A Conversation With Myron Levine

Josh, Ann, Willa and Ezra Levine taken in late October of 2010.

Joshua Levine had a certain presence about him, standing at 6-feet-5-inches tall, with eyes that lit up a room. He was handsome, soothing and excelled at bringing the East End together — even in the wake of a tragedy.

In November 2010, a tractor accident killed the 35-year-old farmer, devastating his family and the community. As a coping mechanism, the family decided to carry out his mission with “A Moveable Feast,” an annual culinary get-together organized by Slow Food East End on behalf of the Joshua Levine Memorial Foundation.

And just as Mr. Levine would have liked, people come out by the hundreds, according to his father, Myron Levine, who spoke to The Sag Harbor Express in anticipation of this year’s dinner — which will feature small bites from more than 20 local chefs on Sunday, April 7, from 4 to 7 p.m. at Dodds & Eder in Sag Harbor.


What do you look forward to every year before A Moveable Feast?

I look forward to having so many people that are committed to teaching children about healthy eating and seeing people that are really dedicated to having their children experience a healthy life and learn to deal with a sustainable environment. It just brings a lot of nice people together in one forum.

It’s not the typical Hamptons event over the summer — and that’s not to denigrate any of those events, and I certainly don’t mean to. But at a lot of those events, you have people come that want to be seen. At this event, they really aren’t interested in being seen. They’re interested in being part of a movement that really is geared to teaching children about what’s important, as far as health and sustainability and the environment.


What is it like to actually be there?

It really is amazing. The food is outrageous. We have some of the best restaurants and caterers and food purveyors on the East End, and they donate the food for the event. I think at every single event, there are literally thousands of oysters. It is a moveable feast, in the true sense of the Italian term from which it was originally coined. It’s just a culinary delight.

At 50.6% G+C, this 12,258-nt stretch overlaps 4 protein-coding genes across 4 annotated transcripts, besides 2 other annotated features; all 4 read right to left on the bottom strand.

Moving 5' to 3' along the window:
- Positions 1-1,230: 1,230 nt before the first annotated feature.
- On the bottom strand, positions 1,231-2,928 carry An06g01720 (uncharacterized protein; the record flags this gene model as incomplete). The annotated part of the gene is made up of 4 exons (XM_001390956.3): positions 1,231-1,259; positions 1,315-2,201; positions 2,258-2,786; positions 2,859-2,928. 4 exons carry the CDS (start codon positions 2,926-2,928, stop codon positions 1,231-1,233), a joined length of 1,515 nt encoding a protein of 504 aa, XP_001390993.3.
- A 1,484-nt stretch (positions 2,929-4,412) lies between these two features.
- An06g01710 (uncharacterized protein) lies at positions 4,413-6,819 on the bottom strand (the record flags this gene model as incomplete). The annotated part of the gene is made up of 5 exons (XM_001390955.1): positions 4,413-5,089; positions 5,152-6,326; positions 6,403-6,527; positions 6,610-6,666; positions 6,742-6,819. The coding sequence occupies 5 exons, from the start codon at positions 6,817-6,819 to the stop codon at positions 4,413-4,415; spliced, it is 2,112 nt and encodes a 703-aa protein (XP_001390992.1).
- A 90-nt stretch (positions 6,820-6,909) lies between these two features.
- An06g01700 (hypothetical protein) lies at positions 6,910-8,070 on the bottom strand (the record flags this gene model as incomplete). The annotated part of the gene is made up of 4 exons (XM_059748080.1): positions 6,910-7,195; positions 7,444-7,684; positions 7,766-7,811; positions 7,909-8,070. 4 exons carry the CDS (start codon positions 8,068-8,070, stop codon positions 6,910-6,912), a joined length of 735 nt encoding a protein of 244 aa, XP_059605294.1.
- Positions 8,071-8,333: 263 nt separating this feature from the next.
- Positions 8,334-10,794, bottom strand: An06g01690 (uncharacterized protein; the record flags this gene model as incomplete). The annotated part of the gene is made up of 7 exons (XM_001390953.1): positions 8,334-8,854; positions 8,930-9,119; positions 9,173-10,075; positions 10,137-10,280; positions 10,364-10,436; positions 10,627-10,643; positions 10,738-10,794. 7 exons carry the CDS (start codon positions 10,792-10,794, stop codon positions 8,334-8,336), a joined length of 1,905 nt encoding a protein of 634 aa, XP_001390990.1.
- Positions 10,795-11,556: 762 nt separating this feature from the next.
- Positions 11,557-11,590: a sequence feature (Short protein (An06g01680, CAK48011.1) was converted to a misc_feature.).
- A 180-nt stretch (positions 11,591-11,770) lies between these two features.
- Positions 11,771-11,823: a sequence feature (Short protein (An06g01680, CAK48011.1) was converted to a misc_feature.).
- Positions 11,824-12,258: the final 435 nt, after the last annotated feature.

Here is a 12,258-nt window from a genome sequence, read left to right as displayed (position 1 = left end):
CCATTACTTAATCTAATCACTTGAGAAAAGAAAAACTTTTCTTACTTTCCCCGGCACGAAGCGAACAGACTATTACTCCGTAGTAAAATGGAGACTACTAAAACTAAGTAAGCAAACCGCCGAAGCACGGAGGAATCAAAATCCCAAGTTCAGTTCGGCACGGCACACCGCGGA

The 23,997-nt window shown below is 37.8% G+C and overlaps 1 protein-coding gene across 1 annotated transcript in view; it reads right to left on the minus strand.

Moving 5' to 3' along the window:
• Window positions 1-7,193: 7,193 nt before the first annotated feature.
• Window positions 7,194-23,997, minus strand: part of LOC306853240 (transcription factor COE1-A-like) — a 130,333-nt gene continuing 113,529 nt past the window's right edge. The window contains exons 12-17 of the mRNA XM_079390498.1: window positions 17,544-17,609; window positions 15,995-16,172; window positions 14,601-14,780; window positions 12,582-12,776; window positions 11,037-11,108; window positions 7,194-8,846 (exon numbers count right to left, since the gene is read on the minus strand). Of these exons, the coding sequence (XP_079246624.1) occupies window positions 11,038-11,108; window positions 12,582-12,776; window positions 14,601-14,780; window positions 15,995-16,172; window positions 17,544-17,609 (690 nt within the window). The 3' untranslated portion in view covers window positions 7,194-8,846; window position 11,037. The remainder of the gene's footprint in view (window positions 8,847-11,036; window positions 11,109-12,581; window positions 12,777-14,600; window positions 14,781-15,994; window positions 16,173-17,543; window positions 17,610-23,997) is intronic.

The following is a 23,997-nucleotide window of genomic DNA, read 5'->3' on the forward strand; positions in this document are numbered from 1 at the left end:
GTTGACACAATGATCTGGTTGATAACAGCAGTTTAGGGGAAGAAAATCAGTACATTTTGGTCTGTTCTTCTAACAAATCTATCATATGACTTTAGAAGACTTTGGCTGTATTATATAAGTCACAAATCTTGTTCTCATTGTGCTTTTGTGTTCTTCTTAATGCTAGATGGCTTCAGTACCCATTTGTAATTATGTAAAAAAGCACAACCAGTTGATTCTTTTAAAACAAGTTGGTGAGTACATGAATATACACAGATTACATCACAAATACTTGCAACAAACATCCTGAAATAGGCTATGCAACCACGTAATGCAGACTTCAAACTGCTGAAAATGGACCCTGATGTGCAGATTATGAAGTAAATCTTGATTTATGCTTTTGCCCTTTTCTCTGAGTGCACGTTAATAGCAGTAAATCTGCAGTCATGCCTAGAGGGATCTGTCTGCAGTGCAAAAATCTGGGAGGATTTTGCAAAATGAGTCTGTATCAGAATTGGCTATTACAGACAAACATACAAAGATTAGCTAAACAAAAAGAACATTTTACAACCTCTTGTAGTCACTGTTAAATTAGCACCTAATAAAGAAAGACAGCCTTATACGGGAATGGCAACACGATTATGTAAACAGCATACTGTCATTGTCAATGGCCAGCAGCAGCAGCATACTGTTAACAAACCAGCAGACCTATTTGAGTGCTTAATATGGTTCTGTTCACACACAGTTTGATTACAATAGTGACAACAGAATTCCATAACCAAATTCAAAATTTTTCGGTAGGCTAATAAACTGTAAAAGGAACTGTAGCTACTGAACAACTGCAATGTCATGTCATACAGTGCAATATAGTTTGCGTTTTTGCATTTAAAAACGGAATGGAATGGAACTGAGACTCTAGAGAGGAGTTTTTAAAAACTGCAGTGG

The atmosphere is just wonderful because you have local people all there committed to something that’s very wonderful. And the room is always quite crowded. I think last year we had well over 250 people there.


Why a dinner to honor Josh’s memory and legacy?

He was very much interested in food and healthy eating. He was just a remarkable young man. He got a job as an apprentice at Quail Hill Farm and was eventually market manager at the Sag Harbor farmers’ market.

A woman told me a story about Josh, a few days after the accident, and she also told this story at the funeral. She had lost her sight about eight years before and she was gradually getting it back, and she found that kale helped tremendously. And one of the few farms growing kale back then was Quail Hill. Every Saturday, Josh would bring lots of kale to the farmers’ market and she would buy up all of the kale.

One steaming hot Saturday, she said, at four o’clock her doorbell rings and she sees Josh at the door and she says, “Josh, what are you doing here?” And he says, “You forgot your kale.” And she said, “But it’s four o’clock, Josh,” and the market ended at 1 o’clock. But she hadn’t come, and he knew she had a house that was for sale, and he knew it was on the water, so he went riding around looking for “For Sale” signs and, finally, he found someone who knew that someone at Provisions knew where she lived, so he went to Provisions and they told him and that’s how he found her. He had been doing this for three hours, and he had put the kale on ice for her.

I never knew this story. But that tells you a little bit about why something like this is appropriate in the context of Josh.


How do you feel, leading up to the dinner?

To some extent, it is a little bit of a bittersweet event for us. Some of the things that might stand out might not be necessarily positive, and they could bring up thoughts you don’t want always want to deal with, because Josh was really a very, very important part of the local community out here. He was a big presence.


What do you think Josh would say about “A Moveable Feast”?

I think he would love it. His passion was healthy eating and education and children. That’s what this is all about, and that’s why it’s so appropriate. And many of the people that he was involved with back then are still involved.


Tickets are $150 or $100 for Slow Food members. For more information, visit slowfoodeastend.org/moveablefeast_2019.